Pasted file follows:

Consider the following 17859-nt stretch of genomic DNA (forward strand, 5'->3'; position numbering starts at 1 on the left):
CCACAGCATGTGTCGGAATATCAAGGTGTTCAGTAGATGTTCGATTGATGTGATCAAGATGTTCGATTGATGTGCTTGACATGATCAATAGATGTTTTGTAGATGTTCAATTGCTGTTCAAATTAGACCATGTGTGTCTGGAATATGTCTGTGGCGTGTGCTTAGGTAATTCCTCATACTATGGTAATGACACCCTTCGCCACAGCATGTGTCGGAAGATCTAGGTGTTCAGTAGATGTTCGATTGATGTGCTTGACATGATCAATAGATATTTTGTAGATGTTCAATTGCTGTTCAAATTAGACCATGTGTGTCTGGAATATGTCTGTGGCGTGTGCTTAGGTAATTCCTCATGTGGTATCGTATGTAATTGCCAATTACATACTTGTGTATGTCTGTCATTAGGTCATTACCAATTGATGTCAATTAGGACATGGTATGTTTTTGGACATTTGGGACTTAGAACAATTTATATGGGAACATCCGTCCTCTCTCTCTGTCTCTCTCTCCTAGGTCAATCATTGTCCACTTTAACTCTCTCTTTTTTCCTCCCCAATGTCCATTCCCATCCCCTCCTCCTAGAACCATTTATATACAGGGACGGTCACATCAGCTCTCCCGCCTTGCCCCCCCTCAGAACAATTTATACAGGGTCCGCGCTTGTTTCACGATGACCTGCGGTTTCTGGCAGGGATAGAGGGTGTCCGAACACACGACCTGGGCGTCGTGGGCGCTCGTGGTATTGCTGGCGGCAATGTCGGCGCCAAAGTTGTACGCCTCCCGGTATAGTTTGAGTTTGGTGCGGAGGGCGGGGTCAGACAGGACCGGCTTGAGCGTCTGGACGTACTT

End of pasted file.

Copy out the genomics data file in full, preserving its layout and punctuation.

Consider the following 17859-nt stretch of genomic DNA (forward strand, 5'->3'; position numbering starts at 1 on the left):
CCACAGCATGTGTCGGAATATCAAGGTGTTCAGTAGATGTTCGATTGATGTGATCAAGATGTTCGATTGATGTGCTTGACATGATCAATAGATGTTTTGTAGATGTTCAATTGCTGTTCAAATTAGACCATGTGTGTCTGGAATATGTCTGTGGCGTGTGCTTAGGTAATTCCTCATACTATGGTAATGACACCCTTCGCCACAGCATGTGTCGGAAGATCTAGGTGTTCAGTAGATGTTCGATTGATGTGCTTGACATGATCAATAGATATTTTGTAGATGTTCAATTGCTGTTCAAATTAGACCATGTGTGTCTGGAATATGTCTGTGGCGTGTGCTTAGGTAATTCCTCATGTGGTATCGTATGTAATTGCCAATTACATACTTGTGTATGTCTGTCATTAGGTCATTACCAATTGATGTCAATTAGGACATGGTATGTTTTTGGACATTTGGGACTTAGAACAATTTATATGGGAACATCCGTCCTCTCTCTCTGTCTCTCTCTCCTAGGTCAATCATTGTCCACTTTAACTCTCTCTTTTTTCCTCCCCAATGTCCATTCCCATCCCCTCCTCCTAGAACCATTTATATACAGGGACGGTCACATCAGCTCTCCCGCCTTGCCCCCCCTCAGAACAATTTATACAGGGTCCGCGCTTGTTTCACGATGACCTGCGGTTTCTGGCAGGGATAGAGGGTGTCCGAACACACGACCTGGGCGTCGTGGGCGCTCGTGGTATTGCTGGCGGCAATGTCGGCGCCAAAGTTGTACGCCTCCCGGTATAGTTTGAGTTTGGTGCGGAGGGCGGGGTCAGACAGGACCGGCTTGAGCGTCTGGACGTACTT